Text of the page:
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Salton Sea - New Quake Research


Last updated 2/9/2016 at 11:21am

The San Andreas, which runs from the Salton Sea to Northern California, is expected to generate a major earthquake in the next 30 years. Nearby faults could potentially make that happen.

According to an article released by the Press Enterprise, Earth sciences professor Gareth Funning and a team of scientists, studying a pair of earthquakes that took place in 1996 in Pakistan, found that what was once thought to be a single quake was actually two earthquakes on neighboring faults. Although the two faults are 30 miles apart, both are thrust faults and 10 times farther apart than any faults that had previously been observed influencing each other. .

“There is the Cucamonga Fault that runs on the south edge of the San Gabriels up through the Cajon Pass,” he said. “It’s certainly close” to both the San Andreas and San Jacinto faults, which also slice through the pass.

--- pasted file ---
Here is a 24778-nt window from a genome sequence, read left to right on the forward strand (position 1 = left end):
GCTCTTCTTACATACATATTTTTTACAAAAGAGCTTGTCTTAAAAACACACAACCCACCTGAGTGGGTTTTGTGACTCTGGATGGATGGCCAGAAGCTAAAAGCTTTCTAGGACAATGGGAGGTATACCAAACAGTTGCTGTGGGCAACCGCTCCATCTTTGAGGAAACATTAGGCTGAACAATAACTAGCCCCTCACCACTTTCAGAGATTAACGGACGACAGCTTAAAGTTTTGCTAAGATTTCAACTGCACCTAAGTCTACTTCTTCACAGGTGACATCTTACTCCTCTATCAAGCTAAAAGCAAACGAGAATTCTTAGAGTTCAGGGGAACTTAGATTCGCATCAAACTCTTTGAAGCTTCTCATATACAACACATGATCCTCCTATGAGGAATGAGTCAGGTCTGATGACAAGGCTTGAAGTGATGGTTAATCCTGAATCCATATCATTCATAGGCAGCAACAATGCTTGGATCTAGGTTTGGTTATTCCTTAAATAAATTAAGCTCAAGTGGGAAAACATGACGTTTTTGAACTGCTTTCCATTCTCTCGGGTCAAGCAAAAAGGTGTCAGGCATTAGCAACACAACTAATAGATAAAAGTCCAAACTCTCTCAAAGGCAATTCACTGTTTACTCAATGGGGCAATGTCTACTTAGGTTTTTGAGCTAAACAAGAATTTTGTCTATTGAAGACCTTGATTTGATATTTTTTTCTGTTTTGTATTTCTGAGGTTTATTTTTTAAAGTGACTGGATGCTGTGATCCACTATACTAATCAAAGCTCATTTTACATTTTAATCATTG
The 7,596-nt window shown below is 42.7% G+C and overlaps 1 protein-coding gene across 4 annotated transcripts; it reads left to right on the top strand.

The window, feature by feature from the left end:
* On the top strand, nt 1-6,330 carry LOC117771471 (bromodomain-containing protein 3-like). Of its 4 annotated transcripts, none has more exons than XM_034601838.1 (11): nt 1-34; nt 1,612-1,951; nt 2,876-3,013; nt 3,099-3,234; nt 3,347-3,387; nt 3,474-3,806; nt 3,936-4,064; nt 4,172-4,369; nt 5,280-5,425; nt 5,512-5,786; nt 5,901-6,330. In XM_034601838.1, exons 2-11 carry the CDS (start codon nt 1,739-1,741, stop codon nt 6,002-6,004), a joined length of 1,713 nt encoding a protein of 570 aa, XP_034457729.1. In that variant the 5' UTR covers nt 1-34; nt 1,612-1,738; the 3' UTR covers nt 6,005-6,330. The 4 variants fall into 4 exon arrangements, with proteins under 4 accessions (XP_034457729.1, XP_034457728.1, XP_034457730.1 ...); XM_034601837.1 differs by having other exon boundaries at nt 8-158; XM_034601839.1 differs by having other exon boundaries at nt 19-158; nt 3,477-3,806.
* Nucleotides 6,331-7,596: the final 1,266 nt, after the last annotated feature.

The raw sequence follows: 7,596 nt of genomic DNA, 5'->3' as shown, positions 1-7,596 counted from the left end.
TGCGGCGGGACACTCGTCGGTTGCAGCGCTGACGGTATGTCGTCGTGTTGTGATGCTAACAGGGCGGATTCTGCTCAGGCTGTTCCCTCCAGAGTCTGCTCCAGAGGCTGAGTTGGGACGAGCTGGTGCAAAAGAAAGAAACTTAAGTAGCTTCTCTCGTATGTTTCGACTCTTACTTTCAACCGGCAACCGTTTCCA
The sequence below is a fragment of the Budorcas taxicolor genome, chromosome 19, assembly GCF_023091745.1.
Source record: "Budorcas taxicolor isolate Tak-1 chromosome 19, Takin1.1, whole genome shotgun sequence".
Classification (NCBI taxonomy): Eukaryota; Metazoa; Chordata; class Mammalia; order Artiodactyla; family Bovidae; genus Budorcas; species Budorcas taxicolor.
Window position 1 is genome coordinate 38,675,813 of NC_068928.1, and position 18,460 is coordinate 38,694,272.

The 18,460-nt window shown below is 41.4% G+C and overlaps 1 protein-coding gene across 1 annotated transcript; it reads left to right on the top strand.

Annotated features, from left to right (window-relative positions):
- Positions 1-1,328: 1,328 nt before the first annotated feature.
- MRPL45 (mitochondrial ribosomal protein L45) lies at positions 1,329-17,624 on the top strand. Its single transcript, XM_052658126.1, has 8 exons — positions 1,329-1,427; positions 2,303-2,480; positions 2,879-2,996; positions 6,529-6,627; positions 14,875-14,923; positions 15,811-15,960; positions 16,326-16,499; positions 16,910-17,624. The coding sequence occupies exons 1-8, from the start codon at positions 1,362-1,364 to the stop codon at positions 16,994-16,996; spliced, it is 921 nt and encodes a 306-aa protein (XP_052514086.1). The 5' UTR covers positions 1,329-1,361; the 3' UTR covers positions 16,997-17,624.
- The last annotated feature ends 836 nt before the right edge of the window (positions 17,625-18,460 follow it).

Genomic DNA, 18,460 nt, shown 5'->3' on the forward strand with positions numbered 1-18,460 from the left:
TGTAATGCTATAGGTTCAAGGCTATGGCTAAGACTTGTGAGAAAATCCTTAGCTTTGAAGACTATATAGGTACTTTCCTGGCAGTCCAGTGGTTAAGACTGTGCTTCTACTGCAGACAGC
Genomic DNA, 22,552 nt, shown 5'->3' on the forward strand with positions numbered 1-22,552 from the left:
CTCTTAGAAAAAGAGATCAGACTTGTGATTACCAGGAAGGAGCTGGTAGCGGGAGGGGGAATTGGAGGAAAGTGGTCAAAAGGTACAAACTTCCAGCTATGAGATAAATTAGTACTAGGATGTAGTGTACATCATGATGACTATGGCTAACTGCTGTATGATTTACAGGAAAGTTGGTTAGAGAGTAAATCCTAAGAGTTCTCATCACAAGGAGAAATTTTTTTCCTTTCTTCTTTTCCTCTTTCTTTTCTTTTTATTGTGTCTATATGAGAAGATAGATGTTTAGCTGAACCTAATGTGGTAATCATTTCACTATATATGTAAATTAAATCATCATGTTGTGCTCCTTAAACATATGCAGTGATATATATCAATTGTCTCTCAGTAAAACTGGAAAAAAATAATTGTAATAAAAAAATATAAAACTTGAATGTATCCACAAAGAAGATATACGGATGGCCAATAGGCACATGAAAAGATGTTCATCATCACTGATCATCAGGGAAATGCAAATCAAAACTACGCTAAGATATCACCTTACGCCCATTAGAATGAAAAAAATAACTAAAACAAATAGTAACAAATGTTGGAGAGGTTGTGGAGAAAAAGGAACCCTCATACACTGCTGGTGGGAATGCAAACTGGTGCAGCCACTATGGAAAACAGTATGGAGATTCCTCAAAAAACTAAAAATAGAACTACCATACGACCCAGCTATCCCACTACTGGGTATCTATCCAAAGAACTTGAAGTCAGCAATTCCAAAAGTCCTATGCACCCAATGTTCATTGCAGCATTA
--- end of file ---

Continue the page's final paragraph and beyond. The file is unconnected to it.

Thrust fault activity is harder to predict, Funning said, because the evidence of such activity is pushed above ground and tends to erode away.

“There are plenty of places in the Southland where this could occur,” he said. “There are lots of thrust faults that haven’t had quakes in recent times. But it’s difficult to say with any confidence which ones could do this.”

Robert Graves, a research geophysicist with the U.S. Geological Survey in Pasadena, said Funning’s research adds to an area that is being looked at by seismologists.

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